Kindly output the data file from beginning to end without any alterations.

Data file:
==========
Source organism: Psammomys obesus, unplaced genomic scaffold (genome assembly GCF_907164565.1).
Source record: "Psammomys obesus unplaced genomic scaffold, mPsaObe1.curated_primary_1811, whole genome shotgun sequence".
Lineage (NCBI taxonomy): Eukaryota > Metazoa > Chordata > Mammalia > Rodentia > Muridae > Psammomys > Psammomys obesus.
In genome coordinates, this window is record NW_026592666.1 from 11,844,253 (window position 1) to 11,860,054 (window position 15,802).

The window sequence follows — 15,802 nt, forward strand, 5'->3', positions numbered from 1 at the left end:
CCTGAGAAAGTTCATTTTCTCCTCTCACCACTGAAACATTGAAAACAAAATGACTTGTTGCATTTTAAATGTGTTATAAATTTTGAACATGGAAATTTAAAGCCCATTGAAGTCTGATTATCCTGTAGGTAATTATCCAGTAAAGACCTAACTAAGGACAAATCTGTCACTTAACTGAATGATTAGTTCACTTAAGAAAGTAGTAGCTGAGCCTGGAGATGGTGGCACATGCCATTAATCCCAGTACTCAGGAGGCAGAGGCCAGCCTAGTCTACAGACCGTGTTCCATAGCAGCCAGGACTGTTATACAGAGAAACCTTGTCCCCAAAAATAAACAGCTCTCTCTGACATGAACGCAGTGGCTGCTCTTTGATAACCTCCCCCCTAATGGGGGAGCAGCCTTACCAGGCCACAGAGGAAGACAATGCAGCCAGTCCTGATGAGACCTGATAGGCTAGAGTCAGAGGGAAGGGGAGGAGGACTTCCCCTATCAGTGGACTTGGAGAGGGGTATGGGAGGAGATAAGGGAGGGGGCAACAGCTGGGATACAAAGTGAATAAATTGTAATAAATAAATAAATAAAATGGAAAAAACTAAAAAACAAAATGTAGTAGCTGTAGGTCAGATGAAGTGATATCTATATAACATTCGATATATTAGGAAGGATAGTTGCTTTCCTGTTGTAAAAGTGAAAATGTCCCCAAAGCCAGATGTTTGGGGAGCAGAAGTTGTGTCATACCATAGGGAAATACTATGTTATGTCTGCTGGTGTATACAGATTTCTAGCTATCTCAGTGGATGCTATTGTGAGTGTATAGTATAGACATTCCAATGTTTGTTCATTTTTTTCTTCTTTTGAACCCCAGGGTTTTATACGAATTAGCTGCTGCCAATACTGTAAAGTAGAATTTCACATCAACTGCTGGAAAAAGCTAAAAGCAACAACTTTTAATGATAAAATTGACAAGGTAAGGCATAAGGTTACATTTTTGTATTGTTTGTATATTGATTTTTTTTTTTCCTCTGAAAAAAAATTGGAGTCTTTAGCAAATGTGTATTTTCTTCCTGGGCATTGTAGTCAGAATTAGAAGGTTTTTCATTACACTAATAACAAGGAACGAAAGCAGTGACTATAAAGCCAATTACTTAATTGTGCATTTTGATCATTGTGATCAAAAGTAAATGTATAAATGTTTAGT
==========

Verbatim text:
Source organism: Psammomys obesus, unplaced genomic scaffold (genome assembly GCF_907164565.1).
Source record: "Psammomys obesus unplaced genomic scaffold, mPsaObe1.curated_primary_1811, whole genome shotgun sequence".
Lineage (NCBI taxonomy): Eukaryota > Metazoa > Chordata > Mammalia > Rodentia > Muridae > Psammomys > Psammomys obesus.
In genome coordinates, this window is record NW_026592666.1 from 11,844,253 (window position 1) to 11,860,054 (window position 15,802).

The window sequence follows — 15,802 nt, forward strand, 5'->3', positions numbered from 1 at the left end:
CCTGAGAAAGTTCATTTTCTCCTCTCACCACTGAAACATTGAAAACAAAATGACTTGTTGCATTTTAAATGTGTTATAAATTTTGAACATGGAAATTTAAAGCCCATTGAAGTCTGATTATCCTGTAGGTAATTATCCAGTAAAGACCTAACTAAGGACAAATCTGTCACTTAACTGAATGATTAGTTCACTTAAGAAAGTAGTAGCTGAGCCTGGAGATGGTGGCACATGCCATTAATCCCAGTACTCAGGAGGCAGAGGCCAGCCTAGTCTACAGACCGTGTTCCATAGCAGCCAGGACTGTTATACAGAGAAACCTTGTCCCCAAAAATAAACAGCTCTCTCTGACATGAACGCAGTGGCTGCTCTTTGATAACCTCCCCCCTAATGGGGGAGCAGCCTTACCAGGCCACAGAGGAAGACAATGCAGCCAGTCCTGATGAGACCTGATAGGCTAGAGTCAGAGGGAAGGGGAGGAGGACTTCCCCTATCAGTGGACTTGGAGAGGGGTATGGGAGGAGATAAGGGAGGGGGCAACAGCTGGGATACAAAGTGAATAAATTGTAATAAATAAATAAATAAAATGGAAAAAACTAAAAAACAAAATGTAGTAGCTGTAGGTCAGATGAAGTGATATCTATATAACATTCGATATATTAGGAAGGATAGTTGCTTTCCTGTTGTAAAAGTGAAAATGTCCCCAAAGCCAGATGTTTGGGGAGCAGAAGTTGTGTCATACCATAGGGAAATACTATGTTATGTCTGCTGGTGTATACAGATTTCTAGCTATCTCAGTGGATGCTATTGTGAGTGTATAGTATAGACATTCCAATGTTTGTTCATTTTTTTCTTCTTTTGAACCCCAGGGTTTTATACGAATTAGCTGCTGCCAATACTGTAAAGTAGAATTTCACATCAACTGCTGGAAAAAGCTAAAAGCAACAACTTTTAATGATAAAATTGACAAGGTAAGGCATAAGGTTACATTTTTGTATTGTTTGTATATTGATTTTTTTTTTTCCTCTGAAAAAAAATTGGAGTCTTTAGCAAATGTGTATTTTCTTCCTGGGCATTGTAGTCAGAATTAGAAGGTTTTTCATTACACTAATAACAAGGAACGAAAGCAGTGACTATAAAGCCAATTACTTAATTGTGCATTTTGATCATTGTGATCAAAAGTAAATGTATAAATGTTTAGT